Dolma Festival in Armenia
Manush ( Armenia )
Dolma Festival in Armenia – Manush’s goosebump moment
Manush: “Hi everyone, I am from Armenia and my goosebump moment is attending Dolma Festival near the ruined Zvartnots Cathedral included on the Unesco World Heritage list. I was with my friends from Denmark, whom I promised to introduce to the history of place, tell them some legends about the cathedral and, why not, join them in eating delicious Dolmas made with different ingredients like beef meat in cabbage leaves and grape leaves and my favourite one: Armenian traditional Pasuts Dolma, which is a vegan dish. We joined traditional dances with the music of duduk and tasted from the longest Dolma, which was more than 100 meters long. The most intriguing part about the festival was the competition. Different cafes and restaurants were participating in the competition for receiving the honorary title of being called “The Best Dolma Maker” in Armenia.”
An annual event for Dolma lovers
Every year, food lovers from Armenia and beyond gather to celebrate and eat as many Dolmas as possible. Dolma is a stuffed dish that is common in this country and surrounding region. This annual event is all about cooking and eating, as Armenian Dolma makers gather to prepare Dolmas using rare and forgotten recipes.
The cooks participate in a competition for the most unique recipe. During the Festival, visitors can taste more than 60 types of Dolma filled with lamb, lentils, mushrooms, basturma and countless other ingredients.
All about the Dolma Festival
The Dolma Festival in Armenia is an annual festival, also known as Uduli, held near the city of Armavir, Armenia. It started in 2011 and focuses on the appreciation of Armenian cuisine, especially Dolma, a traditional Armenian dish made of ground meat, lamb and spices wrapped in vine leaves, cabbage leaves and vegetables.
During the festival, which showcases around 60 varieties of Dolmas, chefs from Armenia and other countries aim to cook different types of Dolmas. During the competition, festival guests can watch Armenian dances, listen to songs and taste the Dolmas. At the end of the festival, a jury chooses the best chef. The winner receives a special prize: a golden statue.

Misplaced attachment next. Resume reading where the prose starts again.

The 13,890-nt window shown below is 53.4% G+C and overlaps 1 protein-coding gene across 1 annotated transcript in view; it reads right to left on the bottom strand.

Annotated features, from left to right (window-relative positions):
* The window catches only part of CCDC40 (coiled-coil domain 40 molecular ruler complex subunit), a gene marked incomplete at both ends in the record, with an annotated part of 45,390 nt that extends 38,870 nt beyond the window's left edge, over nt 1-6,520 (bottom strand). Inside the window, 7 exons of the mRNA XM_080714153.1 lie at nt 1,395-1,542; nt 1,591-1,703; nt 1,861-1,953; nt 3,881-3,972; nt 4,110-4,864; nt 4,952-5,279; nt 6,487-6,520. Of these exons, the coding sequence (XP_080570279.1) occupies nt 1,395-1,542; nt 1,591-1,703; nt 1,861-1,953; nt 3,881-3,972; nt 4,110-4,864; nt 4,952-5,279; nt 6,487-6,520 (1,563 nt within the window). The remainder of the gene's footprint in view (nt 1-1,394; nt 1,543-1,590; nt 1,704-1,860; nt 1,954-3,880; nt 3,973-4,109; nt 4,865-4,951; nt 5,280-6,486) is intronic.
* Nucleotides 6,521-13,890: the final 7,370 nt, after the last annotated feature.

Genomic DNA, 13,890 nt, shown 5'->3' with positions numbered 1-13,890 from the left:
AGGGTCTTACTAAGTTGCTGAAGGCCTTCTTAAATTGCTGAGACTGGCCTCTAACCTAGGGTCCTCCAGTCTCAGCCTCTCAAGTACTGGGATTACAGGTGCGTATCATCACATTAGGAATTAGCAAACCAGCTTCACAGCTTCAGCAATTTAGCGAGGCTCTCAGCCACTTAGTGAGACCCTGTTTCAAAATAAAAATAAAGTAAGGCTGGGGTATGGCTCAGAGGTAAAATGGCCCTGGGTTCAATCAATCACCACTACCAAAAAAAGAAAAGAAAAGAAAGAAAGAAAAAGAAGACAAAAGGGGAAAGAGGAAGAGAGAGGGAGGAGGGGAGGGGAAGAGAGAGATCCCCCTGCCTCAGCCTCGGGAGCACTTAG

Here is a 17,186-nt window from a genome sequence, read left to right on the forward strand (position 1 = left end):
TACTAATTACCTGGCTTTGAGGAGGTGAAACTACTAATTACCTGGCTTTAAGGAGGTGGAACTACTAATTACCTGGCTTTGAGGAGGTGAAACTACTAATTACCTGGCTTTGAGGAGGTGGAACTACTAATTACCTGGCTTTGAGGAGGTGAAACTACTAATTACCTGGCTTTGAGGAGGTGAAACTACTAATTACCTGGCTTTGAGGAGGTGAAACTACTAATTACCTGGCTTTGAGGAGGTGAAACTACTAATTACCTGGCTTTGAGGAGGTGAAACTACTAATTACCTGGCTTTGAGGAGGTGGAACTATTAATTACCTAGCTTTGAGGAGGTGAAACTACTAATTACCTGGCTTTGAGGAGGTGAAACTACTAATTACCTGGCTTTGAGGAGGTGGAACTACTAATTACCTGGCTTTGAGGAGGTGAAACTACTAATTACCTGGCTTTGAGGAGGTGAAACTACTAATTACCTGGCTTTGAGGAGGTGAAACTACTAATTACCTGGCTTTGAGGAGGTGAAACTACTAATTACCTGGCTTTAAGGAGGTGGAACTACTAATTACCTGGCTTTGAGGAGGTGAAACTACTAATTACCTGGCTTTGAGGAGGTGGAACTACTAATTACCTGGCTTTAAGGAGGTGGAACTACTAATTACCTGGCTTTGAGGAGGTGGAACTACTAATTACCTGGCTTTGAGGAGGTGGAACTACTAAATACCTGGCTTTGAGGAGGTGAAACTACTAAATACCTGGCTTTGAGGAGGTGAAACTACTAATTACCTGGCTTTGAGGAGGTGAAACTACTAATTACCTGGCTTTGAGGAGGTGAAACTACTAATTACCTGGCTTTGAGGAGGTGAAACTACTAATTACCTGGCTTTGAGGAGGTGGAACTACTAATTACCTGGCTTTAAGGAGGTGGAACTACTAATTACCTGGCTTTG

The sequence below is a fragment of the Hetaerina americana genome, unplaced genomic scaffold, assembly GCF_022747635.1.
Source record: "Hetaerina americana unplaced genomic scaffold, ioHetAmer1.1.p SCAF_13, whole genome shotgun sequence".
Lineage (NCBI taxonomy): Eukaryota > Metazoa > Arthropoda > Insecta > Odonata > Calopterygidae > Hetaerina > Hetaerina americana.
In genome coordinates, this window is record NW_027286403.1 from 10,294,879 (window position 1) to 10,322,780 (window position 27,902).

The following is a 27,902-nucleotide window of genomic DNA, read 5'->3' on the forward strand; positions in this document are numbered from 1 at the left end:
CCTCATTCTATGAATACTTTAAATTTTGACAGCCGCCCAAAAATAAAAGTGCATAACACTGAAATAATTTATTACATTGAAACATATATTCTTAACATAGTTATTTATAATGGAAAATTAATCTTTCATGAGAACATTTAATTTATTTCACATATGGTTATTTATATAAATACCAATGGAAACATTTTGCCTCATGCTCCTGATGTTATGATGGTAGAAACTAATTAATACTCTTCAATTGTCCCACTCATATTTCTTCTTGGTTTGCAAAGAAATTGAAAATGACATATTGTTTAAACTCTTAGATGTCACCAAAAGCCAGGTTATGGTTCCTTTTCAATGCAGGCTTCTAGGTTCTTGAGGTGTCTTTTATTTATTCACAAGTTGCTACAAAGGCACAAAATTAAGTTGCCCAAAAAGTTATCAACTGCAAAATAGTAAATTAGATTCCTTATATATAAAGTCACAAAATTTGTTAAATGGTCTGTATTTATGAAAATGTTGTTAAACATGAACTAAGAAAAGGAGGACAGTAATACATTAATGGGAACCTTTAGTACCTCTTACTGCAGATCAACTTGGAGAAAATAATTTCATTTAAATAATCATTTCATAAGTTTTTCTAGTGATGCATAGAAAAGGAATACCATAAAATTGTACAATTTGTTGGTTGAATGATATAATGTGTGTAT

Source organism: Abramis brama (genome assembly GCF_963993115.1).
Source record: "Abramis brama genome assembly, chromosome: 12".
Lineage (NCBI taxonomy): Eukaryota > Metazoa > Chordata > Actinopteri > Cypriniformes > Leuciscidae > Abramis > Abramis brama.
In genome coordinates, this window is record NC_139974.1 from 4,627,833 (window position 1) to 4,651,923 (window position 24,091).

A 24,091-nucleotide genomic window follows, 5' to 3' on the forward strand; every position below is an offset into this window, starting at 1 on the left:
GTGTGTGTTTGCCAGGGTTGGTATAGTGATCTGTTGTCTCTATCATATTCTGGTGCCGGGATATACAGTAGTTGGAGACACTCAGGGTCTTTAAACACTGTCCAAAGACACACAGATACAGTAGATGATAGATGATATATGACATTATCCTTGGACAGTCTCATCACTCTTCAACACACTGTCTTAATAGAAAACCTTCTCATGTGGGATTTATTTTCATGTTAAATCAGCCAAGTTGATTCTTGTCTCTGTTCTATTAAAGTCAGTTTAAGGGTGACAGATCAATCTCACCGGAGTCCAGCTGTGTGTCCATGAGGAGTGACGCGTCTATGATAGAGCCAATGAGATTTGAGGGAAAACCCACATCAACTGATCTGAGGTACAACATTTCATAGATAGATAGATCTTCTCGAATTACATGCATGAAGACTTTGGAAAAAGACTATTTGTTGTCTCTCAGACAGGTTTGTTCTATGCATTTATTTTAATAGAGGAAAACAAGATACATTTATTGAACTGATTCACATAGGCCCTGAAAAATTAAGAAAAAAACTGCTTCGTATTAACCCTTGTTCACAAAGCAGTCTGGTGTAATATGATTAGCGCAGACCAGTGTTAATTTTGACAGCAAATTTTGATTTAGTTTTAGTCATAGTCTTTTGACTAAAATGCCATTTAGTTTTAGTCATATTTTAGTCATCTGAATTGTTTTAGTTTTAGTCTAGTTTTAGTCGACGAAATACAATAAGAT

Armenian cuisine uses many spices and herbs, such as salt, garlic, red bell pepper, dried mint (in western Armenia), cumin, coriander, sumac, cinnamon, cloves and mahleb.
One of the most popular dishes
Dolma is one of the most popular dishes in Armenian culture. Dolma is prepared from minced lamb or beef mixed with rice, fresh herbs and spices, wrapped in grape or cabbage leaves. Armenians use seasonings such as coriander, dill, mint, pepper and cinnamon. The taste of Dolma varies in each region, including Artamet, Alashkert, Echmiadzin, Mush and others.
Dolma is a family of stuffed dishes in Ottoman cuisine that can be served hot or cold. Some types of Dolma are made with whole vegetables, fruits, offal or seafood, while others are made by wrapping leaves, most commonly grape or cabbage leaves, around the filling. These wrapped Dolmas are sometimes called sarma. Today, Dolma dishes can be found in the kitchens of the Balkans, the South Caucasus, Central Asia and the Levant, the family kitchens of Sephardic and Iraqi Jews, and in Sweden.
In 2017, Dolma making in Azerbaijan and Armenia was included in the Unesco Intangible Cultural Heritage Lists.
One of the highlights of the festival is the competition between cooks and chefs from different restaurants. They enter varieties of Dolma and the jury decides the winners. Participants compete in three nominations: best taste, best appearance and best idea.
Gastronomy in Armenia
The gastronomy of Armenia consists of the dishes and culinary traditions of the Armenian peoples, including the members of the Armenian Diaspora. The history of Armenia shows that after the destruction of the Seleucid Empire, the first independent Armenian state was founded in 190 B.C. by Atarxias, whose successors are known as the Artaxid dynasty and later in the twentieth century were part of the Soviet state, a fact that marked some culinary customs in this country and set a change in the culinary traditions of many centuries.
The Armenian cuisine is characterized by being between the Mediterranean and Caucasian cuisine. It is a set of elaborations characteristic of a nomadic population living in a cold region. With great influences of the Middle Eastern, Russian and Balkan cuisine.
Pomegranate is one of the fruits that symbolizes Armenia and many Armenian traditions are carried out representing this fruit. For example, at Armenian weddings it is tradition to throw a pomegranate against the wall, seeking the blessing of their children. The pomegranate is also the diversity within the union, represented by the grains. Going further, it is also a tribute to the Armenians of the Diaspora.
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